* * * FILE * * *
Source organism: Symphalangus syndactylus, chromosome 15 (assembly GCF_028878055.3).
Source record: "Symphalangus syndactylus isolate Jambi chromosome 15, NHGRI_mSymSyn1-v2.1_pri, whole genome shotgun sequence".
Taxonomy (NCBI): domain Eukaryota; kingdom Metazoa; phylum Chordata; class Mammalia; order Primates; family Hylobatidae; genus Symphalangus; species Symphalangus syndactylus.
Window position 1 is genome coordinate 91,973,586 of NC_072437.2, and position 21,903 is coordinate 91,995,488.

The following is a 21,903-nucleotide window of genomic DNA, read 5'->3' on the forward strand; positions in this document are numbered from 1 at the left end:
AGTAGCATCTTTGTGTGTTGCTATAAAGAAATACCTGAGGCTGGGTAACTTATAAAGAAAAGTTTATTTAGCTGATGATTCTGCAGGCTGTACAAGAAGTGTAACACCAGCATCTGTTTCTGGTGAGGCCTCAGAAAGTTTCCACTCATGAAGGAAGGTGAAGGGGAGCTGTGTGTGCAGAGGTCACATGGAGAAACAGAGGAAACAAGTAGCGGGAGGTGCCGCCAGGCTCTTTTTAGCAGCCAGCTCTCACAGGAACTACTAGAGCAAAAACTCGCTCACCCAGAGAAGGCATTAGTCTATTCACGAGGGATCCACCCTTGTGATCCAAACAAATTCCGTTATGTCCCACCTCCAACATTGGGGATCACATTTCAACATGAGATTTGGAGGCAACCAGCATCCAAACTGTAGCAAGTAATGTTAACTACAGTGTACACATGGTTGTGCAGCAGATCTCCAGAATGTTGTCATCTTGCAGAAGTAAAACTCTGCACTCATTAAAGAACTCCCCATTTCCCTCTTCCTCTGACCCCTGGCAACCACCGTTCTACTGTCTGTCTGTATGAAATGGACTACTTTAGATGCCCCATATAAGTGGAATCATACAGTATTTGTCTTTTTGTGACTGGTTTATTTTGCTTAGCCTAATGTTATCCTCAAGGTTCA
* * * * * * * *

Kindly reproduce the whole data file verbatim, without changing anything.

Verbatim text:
Source organism: Symphalangus syndactylus, chromosome 15 (assembly GCF_028878055.3).
Source record: "Symphalangus syndactylus isolate Jambi chromosome 15, NHGRI_mSymSyn1-v2.1_pri, whole genome shotgun sequence".
Taxonomy (NCBI): domain Eukaryota; kingdom Metazoa; phylum Chordata; class Mammalia; order Primates; family Hylobatidae; genus Symphalangus; species Symphalangus syndactylus.
Window position 1 is genome coordinate 91,973,586 of NC_072437.2, and position 21,903 is coordinate 91,995,488.

The following is a 21,903-nucleotide window of genomic DNA, read 5'->3' on the forward strand; positions in this document are numbered from 1 at the left end:
AGTAGCATCTTTGTGTGTTGCTATAAAGAAATACCTGAGGCTGGGTAACTTATAAAGAAAAGTTTATTTAGCTGATGATTCTGCAGGCTGTACAAGAAGTGTAACACCAGCATCTGTTTCTGGTGAGGCCTCAGAAAGTTTCCACTCATGAAGGAAGGTGAAGGGGAGCTGTGTGTGCAGAGGTCACATGGAGAAACAGAGGAAACAAGTAGCGGGAGGTGCCGCCAGGCTCTTTTTAGCAGCCAGCTCTCACAGGAACTACTAGAGCAAAAACTCGCTCACCCAGAGAAGGCATTAGTCTATTCACGAGGGATCCACCCTTGTGATCCAAACAAATTCCGTTATGTCCCACCTCCAACATTGGGGATCACATTTCAACATGAGATTTGGAGGCAACCAGCATCCAAACTGTAGCAAGTAATGTTAACTACAGTGTACACATGGTTGTGCAGCAGATCTCCAGAATGTTGTCATCTTGCAGAAGTAAAACTCTGCACTCATTAAAGAACTCCCCATTTCCCTCTTCCTCTGACCCCTGGCAACCACCGTTCTACTGTCTGTCTGTATGAAATGGACTACTTTAGATGCCCCATATAAGTGGAATCATACAGTATTTGTCTTTTTGTGACTGGTTTATTTTGCTTAGCCTAATGTTATCCTCAAGGTTCA